How can institutions bring about sustainable social change that authentically includes diverse voices? During the Collaboratory Symposium roundtable, “Architecture of Full Participation: Leading Self, Leading Others, Leading Change” participants discussed the meaning of inclusivity.
Susan Sturm teaches at Columbia Law School and is the founding director at its Center for Institutional and Social Change. She posed the following question: “How do we create full participation in a larger context?” Looking to mass incarceration as an example, Sturm explained the idea of justice with dignity, and building capacity for those within the movement to advocate for themselves and tell their own stories.
Alejo Rodriguez is Alumni Coordinator and mentor at the Prisoner Reentry Institute at John Jay College. Rodriguez is also a founding teaching-artist member of Tribeca Film Institute’s Community Screening Series for incarcerated men. Having spent 32 years in prison, he shared the nuances that deepen the levels of incarceration.
“I am coming from the perspective of honoring my humanity and seeing the humanity of others,” he said. “Lawyers ask, how can I better help people of color and meet them where they are? You have to ask yourself, how would you want to be defended?
If you want to represent someone, you have to have the empathy to learn who they really are.”
Rodriquez and Sturm shared strategies from their work to engage empathy-driven policies, using narrative as a primary driver. They emphasized educational opportunities for disenfranchised communities, engagement in politics beyond voter registration, development strategies for ongoing conversations, and community initiatives that focus on local politics.
“We need stories combined with expertise,” Sturm said. “This means equipping every player in the movement with the capacity to think on policy. Full participation all the way down.”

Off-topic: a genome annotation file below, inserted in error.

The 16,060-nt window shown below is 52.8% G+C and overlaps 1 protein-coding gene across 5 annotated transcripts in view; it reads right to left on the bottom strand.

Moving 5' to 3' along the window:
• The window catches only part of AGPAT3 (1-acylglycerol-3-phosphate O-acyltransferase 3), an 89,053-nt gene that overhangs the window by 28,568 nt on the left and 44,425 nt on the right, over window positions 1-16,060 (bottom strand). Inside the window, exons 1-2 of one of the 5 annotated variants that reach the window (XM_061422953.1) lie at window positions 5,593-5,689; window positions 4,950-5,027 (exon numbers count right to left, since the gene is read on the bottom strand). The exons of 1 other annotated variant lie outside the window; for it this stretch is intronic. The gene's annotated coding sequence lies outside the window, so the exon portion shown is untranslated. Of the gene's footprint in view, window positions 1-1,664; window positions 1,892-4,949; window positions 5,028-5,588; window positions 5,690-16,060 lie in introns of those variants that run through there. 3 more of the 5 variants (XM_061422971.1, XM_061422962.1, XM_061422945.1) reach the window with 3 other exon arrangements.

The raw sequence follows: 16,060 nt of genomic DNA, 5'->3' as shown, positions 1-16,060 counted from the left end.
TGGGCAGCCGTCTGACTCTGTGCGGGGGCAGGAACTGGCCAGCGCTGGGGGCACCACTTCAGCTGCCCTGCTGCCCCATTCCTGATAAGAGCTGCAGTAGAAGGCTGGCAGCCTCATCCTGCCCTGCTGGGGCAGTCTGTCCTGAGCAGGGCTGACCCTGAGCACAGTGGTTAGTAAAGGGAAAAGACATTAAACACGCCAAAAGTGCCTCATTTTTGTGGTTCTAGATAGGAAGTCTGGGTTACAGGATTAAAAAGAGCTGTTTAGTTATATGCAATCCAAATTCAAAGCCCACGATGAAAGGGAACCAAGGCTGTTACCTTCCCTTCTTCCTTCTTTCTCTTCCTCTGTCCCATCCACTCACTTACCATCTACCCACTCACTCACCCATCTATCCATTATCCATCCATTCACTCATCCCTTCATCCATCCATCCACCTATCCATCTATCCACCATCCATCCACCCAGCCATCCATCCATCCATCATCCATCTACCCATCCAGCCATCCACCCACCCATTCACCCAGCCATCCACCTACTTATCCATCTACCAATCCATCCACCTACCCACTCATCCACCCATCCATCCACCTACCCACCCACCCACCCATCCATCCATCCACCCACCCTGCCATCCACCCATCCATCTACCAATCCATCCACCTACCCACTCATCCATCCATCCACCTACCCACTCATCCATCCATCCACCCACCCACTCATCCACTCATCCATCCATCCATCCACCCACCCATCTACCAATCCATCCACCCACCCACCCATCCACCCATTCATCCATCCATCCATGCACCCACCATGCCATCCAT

Shahrzad Sajadi, Graduate Research Assistant at the University of Massachusetts Boston School for Global Inclusion and Social Development, raised questions around narrative storytelling and how to honor stories with mutual vulnerability, citing the fact that 75% of women in jails are living with mental health issues.
She asked the table “Is there any effort to engage prisons and jails?” The table discussed leadership programs for the formerly incarcerated and the transformation of higher education to be more empathetic, specifically legal education around re-entry and institutional change.
Peter Englot, Senior Vice Chancellor for Public Affairs and Chief of Staff at Rutgers University, brought the conversation back to political parties and bipartisanship, asking these groups to think about “what happens when you truly have informed voters,” and how to change strategy for more thoughtful policy and lasting impact.
When Sturm reported back the roundtable discussion to the larger Symposium group, a crowd member raised both her hands and snapped in the distance.
Strum stated in her conclusion, “Narrative is at the center; narratives of those directly affected, told in first-person, in ways that are in deep collaboration with those in position in power. We have to amplify the impact of what is actually being led by the communities affected.”
This article was written by Alexa Mauzy-Lewis. Alexa is a graduate student at the New School for Social Research studying Creative Publishing and Critical Journalism. She writes and edits for Research Matters and Revival Magazine, and works for the Schools of Public Engagement.